November 15, 2006 – Cape Roger Curtis need not be cut up into 58 trophy lots. Many examples exist where owners/developers, government and citizens have worked together to produce a solution where everyone wins.
For example, BC Tourism now proudly proclaims:
“Francis Point Marine Park is an eco friendly park established in 2001 to protect some very sensitive ecological marine and forested areas. The large park protects the waterfront of the Francis Peninsula. The parkland is a combination of forested hills and open grassy, moss covered landscapes.”
Not long ago the owners were advertising this land at Pender Harbour for sale. Existing zoning allowed potential developers to subdivide into >400 half acre lots. Instead, the stakeholders (owners, government, conservation organizations and local public interest groups) came up with a creative solution that included ecological gift rebates for the owners, contributions from conservation-minded philanthropic donors and limited contribution from Government. Now the public can enjoy 180 acres of nature and ecologically sensitive zones are protected. Forty acres remain for potential development.
Bowen has its own example – Quarry Park. About 5 years ago, a 35-acre lot south of Cowan Point Drive was to be developed. Instead of dividing it up into 5 acre lots, local developer, John Reid, worked with the owner, the Municipality and others to create a much more eco friendly solution which would benefit everyone.
The area to be developed was reduced to 15 acres, 20 acres was given to the Municipality for a park and money was provided to fund restoration of the landscape.
Quarry Park, officially opened last September, is more than just the Municipality’s first park, it is also an important part of the Greenway which is gradually being secured across our “Island of Walks”. The Greenway is a means of linking natural areas with corridors for wildlife and trails for people. When complete, it will extend from the Cove to the Cape – the jewel at the south-west corner.
There are many other impressive examples –700 acres on Gabriola; Central Park on Denman; Burgoyne Bay on Salt Spring; the Matson lands in Victoria.
If solutions are being found elsewhere, why can’t we do the same? The exceptional lands and wild coastline of Cape Roger Curtis should not be lost to the wealthy few but kept for people and wildlife for all time.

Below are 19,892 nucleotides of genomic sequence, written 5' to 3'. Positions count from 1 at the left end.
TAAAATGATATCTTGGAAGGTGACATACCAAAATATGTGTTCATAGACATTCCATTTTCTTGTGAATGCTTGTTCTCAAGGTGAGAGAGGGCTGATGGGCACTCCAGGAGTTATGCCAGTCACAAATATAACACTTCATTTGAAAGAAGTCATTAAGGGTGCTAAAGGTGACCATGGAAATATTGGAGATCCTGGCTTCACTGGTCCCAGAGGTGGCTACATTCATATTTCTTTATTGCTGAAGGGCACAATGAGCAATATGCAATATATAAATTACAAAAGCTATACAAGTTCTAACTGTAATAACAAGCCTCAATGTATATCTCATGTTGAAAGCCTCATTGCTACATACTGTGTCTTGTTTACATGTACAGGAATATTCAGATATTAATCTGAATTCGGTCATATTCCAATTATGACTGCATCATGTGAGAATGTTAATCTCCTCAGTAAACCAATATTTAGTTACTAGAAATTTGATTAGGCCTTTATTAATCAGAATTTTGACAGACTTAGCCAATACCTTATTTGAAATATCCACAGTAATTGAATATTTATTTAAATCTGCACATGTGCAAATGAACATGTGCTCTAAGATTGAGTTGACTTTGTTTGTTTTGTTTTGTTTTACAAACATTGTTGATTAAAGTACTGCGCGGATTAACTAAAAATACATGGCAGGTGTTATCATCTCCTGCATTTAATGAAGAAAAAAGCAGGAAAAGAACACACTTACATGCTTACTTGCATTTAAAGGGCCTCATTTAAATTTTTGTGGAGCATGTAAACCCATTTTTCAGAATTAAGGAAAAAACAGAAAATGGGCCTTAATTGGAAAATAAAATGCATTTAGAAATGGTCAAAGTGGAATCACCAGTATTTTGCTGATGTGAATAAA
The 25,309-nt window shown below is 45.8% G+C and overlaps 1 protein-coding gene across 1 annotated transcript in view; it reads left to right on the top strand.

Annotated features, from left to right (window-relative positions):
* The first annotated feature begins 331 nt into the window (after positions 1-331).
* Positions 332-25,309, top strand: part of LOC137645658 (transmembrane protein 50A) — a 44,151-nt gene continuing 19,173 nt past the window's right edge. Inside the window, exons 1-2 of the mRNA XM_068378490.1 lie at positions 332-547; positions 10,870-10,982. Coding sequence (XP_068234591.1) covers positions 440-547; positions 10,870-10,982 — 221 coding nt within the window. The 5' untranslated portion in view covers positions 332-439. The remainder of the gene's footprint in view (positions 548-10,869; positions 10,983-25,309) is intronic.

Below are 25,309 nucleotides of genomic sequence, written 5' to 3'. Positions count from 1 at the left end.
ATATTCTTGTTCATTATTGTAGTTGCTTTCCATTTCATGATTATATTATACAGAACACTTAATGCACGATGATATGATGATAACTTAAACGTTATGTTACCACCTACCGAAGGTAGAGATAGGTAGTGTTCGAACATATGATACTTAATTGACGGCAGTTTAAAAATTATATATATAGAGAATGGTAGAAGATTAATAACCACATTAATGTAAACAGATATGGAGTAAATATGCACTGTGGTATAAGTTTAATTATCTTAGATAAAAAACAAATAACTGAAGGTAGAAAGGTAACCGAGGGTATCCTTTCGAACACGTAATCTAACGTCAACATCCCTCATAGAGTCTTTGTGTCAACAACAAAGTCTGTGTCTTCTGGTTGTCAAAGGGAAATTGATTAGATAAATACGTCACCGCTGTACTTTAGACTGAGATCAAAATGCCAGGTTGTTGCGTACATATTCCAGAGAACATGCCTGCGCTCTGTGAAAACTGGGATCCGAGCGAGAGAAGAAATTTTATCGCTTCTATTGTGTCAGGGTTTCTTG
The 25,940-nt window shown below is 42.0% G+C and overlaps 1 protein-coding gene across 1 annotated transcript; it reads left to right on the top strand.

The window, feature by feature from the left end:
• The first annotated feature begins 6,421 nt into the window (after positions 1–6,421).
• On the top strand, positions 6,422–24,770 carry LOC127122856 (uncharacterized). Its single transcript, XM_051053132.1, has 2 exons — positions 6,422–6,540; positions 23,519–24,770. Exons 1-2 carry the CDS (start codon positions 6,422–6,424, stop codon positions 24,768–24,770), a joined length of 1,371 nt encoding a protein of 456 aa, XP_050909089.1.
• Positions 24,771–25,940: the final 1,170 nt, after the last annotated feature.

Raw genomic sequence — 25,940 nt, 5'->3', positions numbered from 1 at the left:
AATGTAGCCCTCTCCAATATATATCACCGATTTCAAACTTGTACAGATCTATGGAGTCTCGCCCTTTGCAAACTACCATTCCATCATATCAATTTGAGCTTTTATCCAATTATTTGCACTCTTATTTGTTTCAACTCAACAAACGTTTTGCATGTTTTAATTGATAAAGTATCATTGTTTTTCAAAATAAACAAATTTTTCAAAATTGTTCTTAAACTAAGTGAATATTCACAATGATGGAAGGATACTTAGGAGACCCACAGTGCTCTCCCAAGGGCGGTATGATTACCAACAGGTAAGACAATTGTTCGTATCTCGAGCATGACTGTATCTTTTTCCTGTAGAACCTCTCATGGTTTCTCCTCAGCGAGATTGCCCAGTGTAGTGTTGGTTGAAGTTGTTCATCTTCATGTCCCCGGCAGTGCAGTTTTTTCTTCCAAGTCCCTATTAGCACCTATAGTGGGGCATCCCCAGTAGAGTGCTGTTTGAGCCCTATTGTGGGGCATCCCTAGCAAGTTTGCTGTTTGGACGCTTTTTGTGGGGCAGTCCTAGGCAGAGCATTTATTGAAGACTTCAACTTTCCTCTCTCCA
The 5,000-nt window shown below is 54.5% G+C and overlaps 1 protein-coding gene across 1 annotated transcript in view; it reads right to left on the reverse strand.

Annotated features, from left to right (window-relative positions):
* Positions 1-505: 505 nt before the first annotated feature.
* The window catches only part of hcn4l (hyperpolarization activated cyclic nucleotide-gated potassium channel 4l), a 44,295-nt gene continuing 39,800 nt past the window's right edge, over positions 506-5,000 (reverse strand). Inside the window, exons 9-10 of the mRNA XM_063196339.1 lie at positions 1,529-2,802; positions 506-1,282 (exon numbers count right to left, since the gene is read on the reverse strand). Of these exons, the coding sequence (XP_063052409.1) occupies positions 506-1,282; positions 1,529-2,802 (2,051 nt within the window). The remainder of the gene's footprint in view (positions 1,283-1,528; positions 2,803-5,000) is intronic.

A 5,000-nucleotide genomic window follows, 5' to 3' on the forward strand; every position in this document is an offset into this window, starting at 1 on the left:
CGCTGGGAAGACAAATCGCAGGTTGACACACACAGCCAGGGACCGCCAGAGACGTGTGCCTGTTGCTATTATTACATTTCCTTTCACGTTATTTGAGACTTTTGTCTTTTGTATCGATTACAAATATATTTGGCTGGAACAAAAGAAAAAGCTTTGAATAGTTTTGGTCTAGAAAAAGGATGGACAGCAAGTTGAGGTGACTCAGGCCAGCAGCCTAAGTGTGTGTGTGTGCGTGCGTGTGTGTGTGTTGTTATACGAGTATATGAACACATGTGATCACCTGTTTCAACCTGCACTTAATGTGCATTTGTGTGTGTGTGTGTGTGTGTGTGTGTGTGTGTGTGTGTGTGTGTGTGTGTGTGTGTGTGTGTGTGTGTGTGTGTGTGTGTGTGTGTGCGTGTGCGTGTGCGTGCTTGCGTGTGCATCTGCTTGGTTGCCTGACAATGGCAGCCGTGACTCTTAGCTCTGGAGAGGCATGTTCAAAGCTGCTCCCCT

Directors, Cape Roger Curtis Trust Society
- Fall 2009 update
- Legal Opinion on CRC Subdivision Application
- Parks Canada Initiative – Fall/Winter 2009
- Disappointment: The Owner’s New Proposal for Cape Roger Curtis
- Cape Trust Society praised for quality of work
- Fifty-eight-lot subdivision application for the Cape shouldn’t be on the table
- Cape Roger Curtis Trust Society Launches Wild Coast Plan 2
- CRC Plan Beyond Comprehensive
- Bowen agleam in red and green
- Wild Coast Plan 2
- Why environmental inventories are insufficient for conservation planning: Comments on the 2008 PGL report on CRC
- Four-legged friend or foe? Dog walking displaces native birds from natural areas
- Mitigating and adapting to Climate Change through conservation of nature
- CRC writer ignored biological issues
- Cape Roger Curtis Biophysical Summary
- Overview Environmental Inventory
- Success Stories Show Park at Cape Roger Curtis Not Impossible
- Council Resolution Defining the Public Interest in Cape Roger Curtis
- Follow up from Dr. Karel Klinka’s Assessment of the Cape Roger Curtis Property
- Ecological Assessment and Considerations in Developing the Cape Roger Curtis Property
- CRC Trust Society makes clear its position
- Trust Society comments on Neighbourhood Plan of September 2008
- Trust Society Comments on Ekistics’ Preliminary Neighbourhood Plan and Implementation Options
- CRC Transportation Study Points to the Need for an OCP Review
- It’s all in the numbers-–hundreds of houses are just too many
- Council encouraged to instate DCCs
- Developers should be held to task
- Walk Your Talk Inside and Outside
- CRC developers upped ante unacceptable
- Transparent or veiled?